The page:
Rugby players show good guts

Research, which involved 40 rugby players on the Irish squad, suggests links between diet and exercise and the diversity of microbes in the gut. Photograph:  ©INPHO/Dan Sheridan

Research, which involved 40 rugby players on the Irish squad, suggests links between diet and exercise and the diversity of microbes in the gut. Photograph: ©INPHO/Dan Sheridan

Tue, Jun 10, 2014, 01:00

It takes some guts to play rugby, and a new study from Cork has shown the guts of professional rugby players are home to a wide variety of bacteria. The research, which involved 40 rugby players on the Irish squad, suggests links between diet and exercise and the diversity of microbes in the gut.

The human gut typically harbours trillions of bacteria, and having many different types of bugs in there tends to be linked to good health, said Fermoy-based Teagasc researcher Dr Paul Cotter, who is a principal investigator with the Alimentary Pharmabiotic Centre.

“In general, a diverse gut microbiota is considered healthy, while less diversity is linked with bowel conditions and obesity,” he said.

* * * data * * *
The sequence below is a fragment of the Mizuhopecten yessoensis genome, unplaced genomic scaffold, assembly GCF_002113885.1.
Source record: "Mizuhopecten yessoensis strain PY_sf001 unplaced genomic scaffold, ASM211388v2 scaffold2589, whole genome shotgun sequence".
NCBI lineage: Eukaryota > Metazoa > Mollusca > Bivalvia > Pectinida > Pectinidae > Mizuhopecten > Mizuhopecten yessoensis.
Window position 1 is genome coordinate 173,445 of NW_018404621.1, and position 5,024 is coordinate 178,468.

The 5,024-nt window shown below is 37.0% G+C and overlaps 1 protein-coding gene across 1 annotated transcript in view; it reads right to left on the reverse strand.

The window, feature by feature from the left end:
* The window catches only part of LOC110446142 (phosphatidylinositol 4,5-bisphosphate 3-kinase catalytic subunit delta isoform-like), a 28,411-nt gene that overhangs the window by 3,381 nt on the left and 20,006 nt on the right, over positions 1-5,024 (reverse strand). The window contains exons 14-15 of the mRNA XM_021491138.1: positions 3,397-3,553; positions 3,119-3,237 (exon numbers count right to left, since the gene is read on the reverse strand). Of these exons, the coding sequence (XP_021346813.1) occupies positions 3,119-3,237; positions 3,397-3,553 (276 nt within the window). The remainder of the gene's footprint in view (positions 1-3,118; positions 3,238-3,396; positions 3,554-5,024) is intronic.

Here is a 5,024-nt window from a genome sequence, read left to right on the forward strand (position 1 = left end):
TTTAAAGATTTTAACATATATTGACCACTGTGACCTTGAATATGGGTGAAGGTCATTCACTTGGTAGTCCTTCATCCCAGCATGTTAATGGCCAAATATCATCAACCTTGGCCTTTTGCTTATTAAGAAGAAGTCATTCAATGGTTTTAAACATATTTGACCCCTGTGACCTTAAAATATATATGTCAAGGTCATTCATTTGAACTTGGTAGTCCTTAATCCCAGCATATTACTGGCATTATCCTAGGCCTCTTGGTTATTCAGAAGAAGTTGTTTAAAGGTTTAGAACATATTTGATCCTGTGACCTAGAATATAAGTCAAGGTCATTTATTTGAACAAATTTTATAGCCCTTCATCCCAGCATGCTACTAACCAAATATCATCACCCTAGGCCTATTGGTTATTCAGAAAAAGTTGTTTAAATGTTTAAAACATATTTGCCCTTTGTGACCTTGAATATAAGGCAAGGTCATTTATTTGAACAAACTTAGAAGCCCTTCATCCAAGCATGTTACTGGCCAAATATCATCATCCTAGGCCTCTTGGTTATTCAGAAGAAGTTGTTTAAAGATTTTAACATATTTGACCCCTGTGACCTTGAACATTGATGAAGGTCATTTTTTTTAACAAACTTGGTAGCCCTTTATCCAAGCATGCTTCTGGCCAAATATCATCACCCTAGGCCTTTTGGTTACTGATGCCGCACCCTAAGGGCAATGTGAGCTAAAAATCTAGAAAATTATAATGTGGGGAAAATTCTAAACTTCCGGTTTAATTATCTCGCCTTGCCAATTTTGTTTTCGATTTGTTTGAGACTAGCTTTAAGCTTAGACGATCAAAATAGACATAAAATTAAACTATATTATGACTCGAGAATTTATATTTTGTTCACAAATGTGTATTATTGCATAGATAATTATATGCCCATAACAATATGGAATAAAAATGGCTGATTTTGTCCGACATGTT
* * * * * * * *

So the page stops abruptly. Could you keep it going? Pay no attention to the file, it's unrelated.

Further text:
“Diet is thought to have an impact on the diversity of gut bugs, but we know very little about the impact of exercise on the gut microbiota in humans, which is why we wanted to look at these athletes.”

The researchers analysed bacterial DNA in faecal samples taken from the athletes in the training period before the last Rugby World Cup, and in samples from 46 male volunteers who are not professional athletes. From this, they worked out that the rugby players sported a higher diversity of gut bacteria.

The research, which was carried out with the Irish Rugby Football Union and University College Cork, also analysed diet and blood samples and, perhaps unsurprisingly, found that the rugby players ate more protein and had higher levels of metabolic fitness than the volunteer controls.

“Our statistical analysis pointed to both diet – and particularly protein consumption – and exercise being linked to a greater diversity of gut bugs,” said Dr Cotter.

The study, published in the journal Gut, just looked at one point in time, so the APC is now carrying out research with volunteers to see what impact increasing exercise or protein individually has on the gut microbiota over the course of eight weeks, he said.

“I’m not suggesting that everyone has to go out and train like a rugby player,” said Dr Cotter. “But I think . . . we are going to find that exercise is important for the health of gut micro-organisms.”